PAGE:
After the French and Indian War, several groups of exiled Acadians who had survived war and disease made their way to la Louisiane, or Louisiana. Some sailed from the English colonies, where they had lived in a sort of purgatory. Some left from prison camps in Halifax. Still others, who had been sent to France, later set sail for Louisiana, because France had turned out to be less than hospitable.1
Eighteenth-century Louisiana consisted of the Mississippi River Valley from the Appalachians to the Rockies, and from the Gulf of Mexico all the way to the Great Lakes. After the French and Indian War, the Treaty of Paris of 1763 awarded England France’s possessions in North America – except for Louisiana. To England’s surprise and chagrin, France secretly had given Louisiana to Spain in 1762. Whether the Acadians knew much about these border changes is unknown. They did know, however, that Louisiana was a safe, Francophile destination outside of England’s reach.2
Several different groups of exiles made their way to Louisiana, often at their own expense. The first group comprised several exiles who had originally been deported to the Georgia Colony. The second group, led by Joseph Broussard dit Beausoleil, comprised 193 Acadians, including Periot’s cousins Pierre and Jean. The third group included Periot, Marie-Josèphe, 3-year-old Eusèbe and a 12-year-old orphan named Firmin Arseneau. Firmin was probably a cousin whose other family members died or had been dispersed to other regions. Their ship arrived in New Orleans with 80 exiles in May 1765. Joining them was their newborn son, Pierre. He was born either aboard ship en route to New Orleans or when they reached the city.3,4
(Broussard’s ship, or ships, reportedly stopped in Saint-Domingue, known today as Haiti, before sailing to New Orleans to pick up some Acadians who wanted to leave the island. A French colony, Saint-Domingue was where Acadians from some of the American colonies had already gone, “only to encounter nothing but death.”5 The Acadians had been promised jobs and farmland in Saint-Domingue. But, for most, the experience ended in disaster caused by unfulfilled promises, starvation and disease. Some historians say Periot’s ship also may have stopped at Saint-Domingue.6)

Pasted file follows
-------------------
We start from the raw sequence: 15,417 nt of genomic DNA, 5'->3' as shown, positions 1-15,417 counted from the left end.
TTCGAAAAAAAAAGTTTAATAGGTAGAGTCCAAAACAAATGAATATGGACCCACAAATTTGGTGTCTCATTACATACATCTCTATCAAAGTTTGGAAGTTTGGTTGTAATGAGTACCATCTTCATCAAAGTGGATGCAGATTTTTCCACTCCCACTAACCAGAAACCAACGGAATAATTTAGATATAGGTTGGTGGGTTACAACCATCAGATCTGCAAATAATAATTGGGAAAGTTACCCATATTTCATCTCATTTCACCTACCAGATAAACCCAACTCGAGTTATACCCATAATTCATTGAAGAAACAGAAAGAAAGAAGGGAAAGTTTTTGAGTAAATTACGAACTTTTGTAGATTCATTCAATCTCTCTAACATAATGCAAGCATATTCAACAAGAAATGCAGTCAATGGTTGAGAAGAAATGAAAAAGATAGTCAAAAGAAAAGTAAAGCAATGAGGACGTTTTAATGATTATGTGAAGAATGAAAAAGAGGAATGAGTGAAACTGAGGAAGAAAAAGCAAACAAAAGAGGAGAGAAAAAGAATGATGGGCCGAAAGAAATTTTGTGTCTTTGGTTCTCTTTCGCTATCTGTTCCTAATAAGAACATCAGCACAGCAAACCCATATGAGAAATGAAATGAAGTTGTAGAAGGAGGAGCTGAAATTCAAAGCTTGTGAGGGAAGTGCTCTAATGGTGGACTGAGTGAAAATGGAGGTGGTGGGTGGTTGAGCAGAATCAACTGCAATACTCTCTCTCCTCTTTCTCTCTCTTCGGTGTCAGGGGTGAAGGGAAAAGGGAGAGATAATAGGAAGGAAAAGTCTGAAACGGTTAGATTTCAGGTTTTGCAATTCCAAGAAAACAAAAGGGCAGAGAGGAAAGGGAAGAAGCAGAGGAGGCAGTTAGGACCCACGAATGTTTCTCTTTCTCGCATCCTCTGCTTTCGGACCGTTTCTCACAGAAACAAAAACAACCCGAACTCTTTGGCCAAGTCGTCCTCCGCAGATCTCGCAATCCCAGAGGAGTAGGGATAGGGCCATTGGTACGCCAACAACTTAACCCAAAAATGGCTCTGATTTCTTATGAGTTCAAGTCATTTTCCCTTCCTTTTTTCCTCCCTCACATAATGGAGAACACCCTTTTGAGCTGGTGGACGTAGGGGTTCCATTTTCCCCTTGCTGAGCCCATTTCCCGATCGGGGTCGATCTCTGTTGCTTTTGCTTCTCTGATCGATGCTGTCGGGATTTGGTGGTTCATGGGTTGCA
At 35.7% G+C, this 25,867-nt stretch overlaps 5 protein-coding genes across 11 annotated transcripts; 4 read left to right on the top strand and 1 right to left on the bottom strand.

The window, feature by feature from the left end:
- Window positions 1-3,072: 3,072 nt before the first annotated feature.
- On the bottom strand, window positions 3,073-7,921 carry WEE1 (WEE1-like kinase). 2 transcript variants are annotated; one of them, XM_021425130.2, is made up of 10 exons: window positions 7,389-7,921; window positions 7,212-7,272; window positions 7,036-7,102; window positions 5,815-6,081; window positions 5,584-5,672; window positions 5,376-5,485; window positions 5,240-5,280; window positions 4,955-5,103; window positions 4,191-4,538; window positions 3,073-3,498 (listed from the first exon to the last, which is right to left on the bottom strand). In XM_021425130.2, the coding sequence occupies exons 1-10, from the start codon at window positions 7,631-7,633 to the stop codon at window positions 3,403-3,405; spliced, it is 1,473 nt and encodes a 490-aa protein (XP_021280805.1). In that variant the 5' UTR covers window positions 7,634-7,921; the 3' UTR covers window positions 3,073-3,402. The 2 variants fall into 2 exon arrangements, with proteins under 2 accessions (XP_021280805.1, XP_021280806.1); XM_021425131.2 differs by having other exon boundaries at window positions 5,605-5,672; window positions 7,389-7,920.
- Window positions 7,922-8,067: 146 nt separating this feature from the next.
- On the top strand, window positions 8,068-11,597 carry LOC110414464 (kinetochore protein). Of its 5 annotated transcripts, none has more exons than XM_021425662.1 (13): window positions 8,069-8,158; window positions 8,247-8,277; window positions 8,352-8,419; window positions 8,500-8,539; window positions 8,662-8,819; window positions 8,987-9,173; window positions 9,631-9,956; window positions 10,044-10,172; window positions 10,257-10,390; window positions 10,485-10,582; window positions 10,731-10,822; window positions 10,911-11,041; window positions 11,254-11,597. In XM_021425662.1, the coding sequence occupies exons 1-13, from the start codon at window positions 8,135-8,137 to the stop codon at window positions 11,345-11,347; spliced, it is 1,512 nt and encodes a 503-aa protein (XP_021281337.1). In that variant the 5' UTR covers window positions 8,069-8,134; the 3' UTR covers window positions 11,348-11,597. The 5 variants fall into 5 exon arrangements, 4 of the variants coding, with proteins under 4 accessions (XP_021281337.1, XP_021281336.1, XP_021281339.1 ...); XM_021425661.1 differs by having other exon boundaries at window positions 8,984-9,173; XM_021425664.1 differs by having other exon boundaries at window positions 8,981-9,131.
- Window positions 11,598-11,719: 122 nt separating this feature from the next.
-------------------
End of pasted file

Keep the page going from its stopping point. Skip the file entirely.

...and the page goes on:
Other ships carried Acadians who had originally been exiled to Maryland, Pennsylvania and the islands of St. Pierre and Miquelon. The final groups of Acadians to arrive had been originally been forcibly “repatriated” to France, sometimes via internment camps in England. Recruited by Spain, they arrived in the 1780s on seven ships and included at least three families who married into the Arseneau/Arceneaux family: the Heberts, the Blanchards and Mazerolles. Altogether, approximately 2,900 Acadians migrated to Louisiana.7
Acadians Sent to Attakapas District and Cabanocé
Louisiana officials sent Broussard’s group of settlers to the prairies on Bayou Teche near Opelousas to farm and to manage cattle. The settlements were in an area designated by French colonial officials as the Attakapas District, named for the Native American tribe they eventually displaced. Like the exiles who managed to leave Georgia, Periot and his fellow refugees were sent to Paroisse Saint-Jacques, later St. James Parish, on the west bank of the Mississippi above New Orleans.8 Generally known then as Cabanocé, this undeveloped area had been most recently populated by Houmas Indians. The area eventually became known as the Acadian Coast.9
Through 1785, several other groups of Acadians followed Periot’s group. They included exiles sent to the American colonies, which were all too happy to be rid of them. They also included Acadians deported to France, where they had been living in poverty. For the most part, Spanish authorities welcomed the Acadians, providing them with money, land and tools to establish themselves. Outside of New Orleans, Louisiana was untamed wilderness, and Spanish officials, like the French before them, wanted the land settled and productive as soon as possible. To be sure, life was strenuous and dangerous in Saint-Jacques, with the settlers having to clear land and drain swamps to make way for agriculture.10